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Quantitative tightening

During the GRC, the Fed was doing many thing unusual in order to stimulate the economy by printing money, dropping interest rate and buying billion $ of mortgage and treasury bonds (QE) monthly. Fast forward to today, Fed has stopped buying bonds. Don’t hear much about quantitative tightening and how this impacts the market. Any insights?

Comments

  • From this week’s Barron’s (September 12):

    “The Federal Reserve now owns about a third of both the Treasury and mortgage-backed-securities markets as a result of its emergency asset-buying to prop up the U.S. economy during the Covid-19 pandemic. Two years of so-called quantitative easing doubled the central bank's balance sheet to $9 trillion, equivalent to roughly 40% of the nation's gross domestic product.”

    What could possibly go wrong?
  • There is quite a bit of talk about QT and that it going full steam from mid-September at -$60 billion/mo for Treasuries and -$35 billion/mo for MBS. This can go on for a while.

    Also mentioned is that the Treasury market is large and liquid and can handle -$60 billion/mo as roll off. But MBS market is not large or liquid enough and -$35 billion/mo cannot be achieved through roll off alone. So, that means that the Fed would have to sell some MBS. Impact of that would be felt in mortgage rates.

    What is less talked about is the indirect rate increase effect of QT and there are some guesstimates on it. But even the Fed isn't clear on this. There isn't much history on QE or QT (remember, QE was considered a new innovative tool). All one can say is that the mix of rate hikes and QT is a potent combo and its effects are underappreciated.

    As has happened in the past, monetary tightening tends to produce some financial accident, crisis or disaster (here or globally). We don't know if the collapse of speculative stocks and cryptos were those - so, keep your fingers crossed and be on the lookout for more disasters.
  • edited September 18
    Thanks for your comments.
    As has happened in the past, monetary tightening tends to produce some financial accident, crisis or disaster (here or globally). We don't know if the collapse of speculative stocks and cryptos were those - so, keep your fingers crossed and be on the lookout for more disasters.
    Gotta love those experiments. Problem is the entire world has been doing the same thing.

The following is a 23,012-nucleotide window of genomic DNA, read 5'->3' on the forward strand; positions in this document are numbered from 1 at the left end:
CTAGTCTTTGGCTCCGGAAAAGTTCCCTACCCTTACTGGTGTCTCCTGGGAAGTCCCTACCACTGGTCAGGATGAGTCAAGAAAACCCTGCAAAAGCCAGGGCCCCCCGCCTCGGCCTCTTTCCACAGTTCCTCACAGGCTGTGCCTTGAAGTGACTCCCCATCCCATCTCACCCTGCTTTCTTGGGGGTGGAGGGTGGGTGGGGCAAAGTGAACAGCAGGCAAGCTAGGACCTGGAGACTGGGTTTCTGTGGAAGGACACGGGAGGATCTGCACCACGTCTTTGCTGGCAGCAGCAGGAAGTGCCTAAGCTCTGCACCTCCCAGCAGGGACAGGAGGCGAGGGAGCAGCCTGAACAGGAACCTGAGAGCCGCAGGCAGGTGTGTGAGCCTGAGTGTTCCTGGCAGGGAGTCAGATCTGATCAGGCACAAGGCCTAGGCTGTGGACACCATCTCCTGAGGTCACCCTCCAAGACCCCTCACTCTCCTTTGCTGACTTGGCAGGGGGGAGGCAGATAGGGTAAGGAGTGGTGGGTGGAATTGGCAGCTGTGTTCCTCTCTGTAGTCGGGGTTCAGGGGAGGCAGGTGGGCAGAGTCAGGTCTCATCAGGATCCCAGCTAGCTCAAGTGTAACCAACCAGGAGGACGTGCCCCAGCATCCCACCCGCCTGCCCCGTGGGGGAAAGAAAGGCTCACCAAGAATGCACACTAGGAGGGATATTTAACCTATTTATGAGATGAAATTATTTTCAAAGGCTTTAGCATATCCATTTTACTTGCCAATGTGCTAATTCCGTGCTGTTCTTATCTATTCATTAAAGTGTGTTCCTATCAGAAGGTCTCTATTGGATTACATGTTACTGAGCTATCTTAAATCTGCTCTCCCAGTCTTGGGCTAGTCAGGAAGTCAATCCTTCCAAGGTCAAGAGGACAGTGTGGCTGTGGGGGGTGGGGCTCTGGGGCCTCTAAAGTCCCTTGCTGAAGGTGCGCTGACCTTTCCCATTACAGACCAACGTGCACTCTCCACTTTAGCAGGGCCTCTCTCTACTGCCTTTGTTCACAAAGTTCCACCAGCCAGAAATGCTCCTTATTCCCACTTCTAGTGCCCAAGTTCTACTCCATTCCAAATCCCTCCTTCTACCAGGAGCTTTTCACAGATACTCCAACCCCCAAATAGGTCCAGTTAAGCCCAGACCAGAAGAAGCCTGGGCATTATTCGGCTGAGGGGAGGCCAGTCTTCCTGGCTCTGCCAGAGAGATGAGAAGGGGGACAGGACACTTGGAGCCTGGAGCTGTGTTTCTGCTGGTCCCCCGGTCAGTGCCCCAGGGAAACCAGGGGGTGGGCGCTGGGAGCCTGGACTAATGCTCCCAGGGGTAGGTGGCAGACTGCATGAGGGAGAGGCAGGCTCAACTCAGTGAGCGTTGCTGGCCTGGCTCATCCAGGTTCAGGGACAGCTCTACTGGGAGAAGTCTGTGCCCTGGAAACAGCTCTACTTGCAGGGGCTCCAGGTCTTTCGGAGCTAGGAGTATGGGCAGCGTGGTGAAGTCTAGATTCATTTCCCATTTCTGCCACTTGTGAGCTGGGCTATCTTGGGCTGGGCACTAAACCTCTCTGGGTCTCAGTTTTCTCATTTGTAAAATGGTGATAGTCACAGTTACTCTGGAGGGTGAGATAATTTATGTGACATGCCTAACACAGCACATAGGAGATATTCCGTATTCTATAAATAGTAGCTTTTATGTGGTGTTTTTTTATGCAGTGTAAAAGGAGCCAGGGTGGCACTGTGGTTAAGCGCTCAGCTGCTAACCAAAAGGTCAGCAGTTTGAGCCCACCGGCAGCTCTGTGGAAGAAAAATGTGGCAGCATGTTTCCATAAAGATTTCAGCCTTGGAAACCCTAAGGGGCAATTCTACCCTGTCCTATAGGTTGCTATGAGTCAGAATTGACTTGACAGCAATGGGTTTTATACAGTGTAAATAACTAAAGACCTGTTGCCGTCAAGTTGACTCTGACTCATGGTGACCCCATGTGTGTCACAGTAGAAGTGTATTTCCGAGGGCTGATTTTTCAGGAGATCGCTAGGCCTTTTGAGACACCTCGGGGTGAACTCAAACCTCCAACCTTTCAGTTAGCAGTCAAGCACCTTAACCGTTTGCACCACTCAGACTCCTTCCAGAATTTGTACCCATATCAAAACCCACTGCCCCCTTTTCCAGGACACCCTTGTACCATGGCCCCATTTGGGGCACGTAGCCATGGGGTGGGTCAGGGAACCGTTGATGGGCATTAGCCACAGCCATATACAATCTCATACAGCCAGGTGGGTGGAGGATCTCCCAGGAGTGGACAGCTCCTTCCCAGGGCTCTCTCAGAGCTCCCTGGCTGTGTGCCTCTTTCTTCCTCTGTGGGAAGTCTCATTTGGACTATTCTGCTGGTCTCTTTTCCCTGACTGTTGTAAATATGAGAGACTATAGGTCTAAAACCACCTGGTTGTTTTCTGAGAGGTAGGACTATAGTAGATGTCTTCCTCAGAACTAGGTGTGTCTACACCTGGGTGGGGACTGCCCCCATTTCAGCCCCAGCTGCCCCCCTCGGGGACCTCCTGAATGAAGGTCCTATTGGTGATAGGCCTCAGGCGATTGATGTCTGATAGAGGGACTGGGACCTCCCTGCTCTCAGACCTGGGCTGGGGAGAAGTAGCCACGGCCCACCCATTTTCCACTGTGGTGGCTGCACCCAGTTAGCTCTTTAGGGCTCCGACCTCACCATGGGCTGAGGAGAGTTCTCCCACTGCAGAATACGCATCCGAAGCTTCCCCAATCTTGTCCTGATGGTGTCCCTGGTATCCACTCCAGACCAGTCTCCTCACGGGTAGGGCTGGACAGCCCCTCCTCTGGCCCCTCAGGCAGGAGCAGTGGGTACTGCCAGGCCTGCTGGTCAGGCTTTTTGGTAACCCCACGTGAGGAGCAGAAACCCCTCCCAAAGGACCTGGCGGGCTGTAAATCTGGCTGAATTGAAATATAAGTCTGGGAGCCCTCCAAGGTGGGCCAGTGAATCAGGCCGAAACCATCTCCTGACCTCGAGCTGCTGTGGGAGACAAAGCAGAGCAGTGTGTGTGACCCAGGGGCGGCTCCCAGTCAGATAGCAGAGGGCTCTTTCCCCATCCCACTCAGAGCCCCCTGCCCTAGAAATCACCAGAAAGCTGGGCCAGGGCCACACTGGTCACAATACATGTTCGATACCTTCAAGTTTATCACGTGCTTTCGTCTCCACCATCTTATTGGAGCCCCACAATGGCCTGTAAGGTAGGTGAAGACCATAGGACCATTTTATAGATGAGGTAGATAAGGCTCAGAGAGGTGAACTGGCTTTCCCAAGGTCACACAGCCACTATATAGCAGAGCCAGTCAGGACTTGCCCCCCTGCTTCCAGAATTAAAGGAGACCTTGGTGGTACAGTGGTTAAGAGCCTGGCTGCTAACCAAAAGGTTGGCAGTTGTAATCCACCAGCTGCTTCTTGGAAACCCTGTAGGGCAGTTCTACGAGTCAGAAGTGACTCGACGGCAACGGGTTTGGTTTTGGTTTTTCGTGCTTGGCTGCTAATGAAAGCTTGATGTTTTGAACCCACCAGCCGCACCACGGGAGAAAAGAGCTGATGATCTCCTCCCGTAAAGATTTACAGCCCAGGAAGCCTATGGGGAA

What the the consequences of unloading $9 trillion dollars of MBS and treasury?
  • edited September 11
    There is a huge gap in expectations between retail investors and hedge funds as to effects of QT. The reason for this gap could be low unemployment, high job openings, wage growth, and low productivity. If you have a job and getting good raises while producing less, you can not be blamed for believing rosier projections and Fed saying it’s goal is soft landing. So employment of white collar workers could be key to the equity and other risk markets, the current appetite for which is still high.
  • edited September 17
    Anybody have even a guess on how much the Fed MBS purchase plan termination will impact mortgage rates in the near-term?

    Could there be a mini-spike from here?

    The current 30 year fixed rate seems to be around 6.2%.
  • edited September 18
    No one really know the consequences of unwinding of mortgage bonds on Fed’s balance sheet.

    Even if I have the money, don’t think I want a vacation home at 6% rate? Throughout the pandemic, we had inexpensive car camping trips at national parks on the west coast.
  • edited September 18
    I read Bloomberg article last wk. Worth look at it again, it sounds like QT may have minimal impact to market but to early to tell and no one really knows, first time this ever happens.

    https://www.bloomberg.com/opinion/articles/2022-08-31/federal-reserve-quantitative-tightening-fallout-should-be-limited


    ***Although throughout history there have been a few times when central banks had successfully reduced their balance sheets assets, this is an unusual time. The extraordinarily large reverse repo balance shows the true extent of the extra liquidity in the financial system. So as QT unfolds, it will be important to watch whether the reverse repo balance declines and how fast. The QT numbers appear large, but when compared to the fluctuations from the TGA account and the reverse repos, the scheduled increase is rather tame.****



    Google search incognito if want read whole article
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